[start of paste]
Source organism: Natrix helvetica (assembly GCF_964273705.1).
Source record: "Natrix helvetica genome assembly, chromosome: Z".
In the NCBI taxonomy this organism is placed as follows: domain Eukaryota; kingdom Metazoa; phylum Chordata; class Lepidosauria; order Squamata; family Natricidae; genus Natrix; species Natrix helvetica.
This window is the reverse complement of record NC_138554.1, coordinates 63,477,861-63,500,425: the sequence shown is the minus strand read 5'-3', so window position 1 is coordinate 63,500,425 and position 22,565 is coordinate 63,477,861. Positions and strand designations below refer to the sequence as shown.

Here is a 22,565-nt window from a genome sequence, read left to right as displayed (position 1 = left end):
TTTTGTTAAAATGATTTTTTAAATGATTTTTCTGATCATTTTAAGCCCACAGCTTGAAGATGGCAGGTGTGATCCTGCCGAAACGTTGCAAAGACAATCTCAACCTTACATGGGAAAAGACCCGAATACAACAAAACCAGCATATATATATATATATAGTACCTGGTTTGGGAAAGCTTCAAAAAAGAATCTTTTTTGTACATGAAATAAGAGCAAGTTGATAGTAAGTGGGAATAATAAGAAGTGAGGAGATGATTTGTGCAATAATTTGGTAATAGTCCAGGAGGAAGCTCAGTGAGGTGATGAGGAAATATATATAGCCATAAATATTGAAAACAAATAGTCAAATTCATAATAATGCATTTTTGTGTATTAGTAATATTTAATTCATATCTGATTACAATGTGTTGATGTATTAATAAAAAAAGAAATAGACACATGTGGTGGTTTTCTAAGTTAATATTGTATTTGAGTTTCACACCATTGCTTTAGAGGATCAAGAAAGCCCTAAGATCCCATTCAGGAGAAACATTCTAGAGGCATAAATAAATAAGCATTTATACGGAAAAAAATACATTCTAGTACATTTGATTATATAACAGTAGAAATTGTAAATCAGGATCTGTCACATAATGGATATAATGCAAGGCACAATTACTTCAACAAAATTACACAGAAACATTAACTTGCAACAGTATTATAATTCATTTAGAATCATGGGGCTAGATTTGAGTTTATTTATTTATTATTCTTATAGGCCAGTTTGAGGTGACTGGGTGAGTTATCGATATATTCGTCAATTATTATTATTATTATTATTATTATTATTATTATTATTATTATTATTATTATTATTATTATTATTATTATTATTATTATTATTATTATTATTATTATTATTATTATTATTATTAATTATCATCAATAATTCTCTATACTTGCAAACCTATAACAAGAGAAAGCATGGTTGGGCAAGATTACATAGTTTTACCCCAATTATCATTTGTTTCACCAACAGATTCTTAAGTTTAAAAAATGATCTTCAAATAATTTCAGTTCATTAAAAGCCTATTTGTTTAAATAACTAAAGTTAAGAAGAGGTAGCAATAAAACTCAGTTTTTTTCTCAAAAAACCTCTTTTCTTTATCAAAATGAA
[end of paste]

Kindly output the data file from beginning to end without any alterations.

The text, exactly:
Source organism: Natrix helvetica (assembly GCF_964273705.1).
Source record: "Natrix helvetica genome assembly, chromosome: Z".
In the NCBI taxonomy this organism is placed as follows: domain Eukaryota; kingdom Metazoa; phylum Chordata; class Lepidosauria; order Squamata; family Natricidae; genus Natrix; species Natrix helvetica.
This window is the reverse complement of record NC_138554.1, coordinates 63,477,861-63,500,425: the sequence shown is the minus strand read 5'-3', so window position 1 is coordinate 63,500,425 and position 22,565 is coordinate 63,477,861. Positions and strand designations below refer to the sequence as shown.

Here is a 22,565-nt window from a genome sequence, read left to right as displayed (position 1 = left end):
TTTTGTTAAAATGATTTTTTAAATGATTTTTCTGATCATTTTAAGCCCACAGCTTGAAGATGGCAGGTGTGATCCTGCCGAAACGTTGCAAAGACAATCTCAACCTTACATGGGAAAAGACCCGAATACAACAAAACCAGCATATATATATATATATAGTACCTGGTTTGGGAAAGCTTCAAAAAAGAATCTTTTTTGTACATGAAATAAGAGCAAGTTGATAGTAAGTGGGAATAATAAGAAGTGAGGAGATGATTTGTGCAATAATTTGGTAATAGTCCAGGAGGAAGCTCAGTGAGGTGATGAGGAAATATATATAGCCATAAATATTGAAAACAAATAGTCAAATTCATAATAATGCATTTTTGTGTATTAGTAATATTTAATTCATATCTGATTACAATGTGTTGATGTATTAATAAAAAAAGAAATAGACACATGTGGTGGTTTTCTAAGTTAATATTGTATTTGAGTTTCACACCATTGCTTTAGAGGATCAAGAAAGCCCTAAGATCCCATTCAGGAGAAACATTCTAGAGGCATAAATAAATAAGCATTTATACGGAAAAAAATACATTCTAGTACATTTGATTATATAACAGTAGAAATTGTAAATCAGGATCTGTCACATAATGGATATAATGCAAGGCACAATTACTTCAACAAAATTACACAGAAACATTAACTTGCAACAGTATTATAATTCATTTAGAATCATGGGGCTAGATTTGAGTTTATTTATTTATTATTCTTATAGGCCAGTTTGAGGTGACTGGGTGAGTTATCGATATATTCGTCAATTATTATTATTATTATTATTATTATTATTATTATTATTATTATTATTATTATTATTATTATTATTATTATTATTATTATTATTATTATTATTATTATTATTATTATTATTATTAATTATCATCAATAATTCTCTATACTTGCAAACCTATAACAAGAGAAAGCATGGTTGGGCAAGATTACATAGTTTTACCCCAATTATCATTTGTTTCACCAACAGATTCTTAAGTTTAAAAAATGATCTTCAAATAATTTCAGTTCATTAAAAGCCTATTTGTTTAAATAACTAAAGTTAAGAAGAGGTAGCAATAAAACTCAGTTTTTTTCTCAAAAAACCTCTTTTCTTTATCAAAATGAA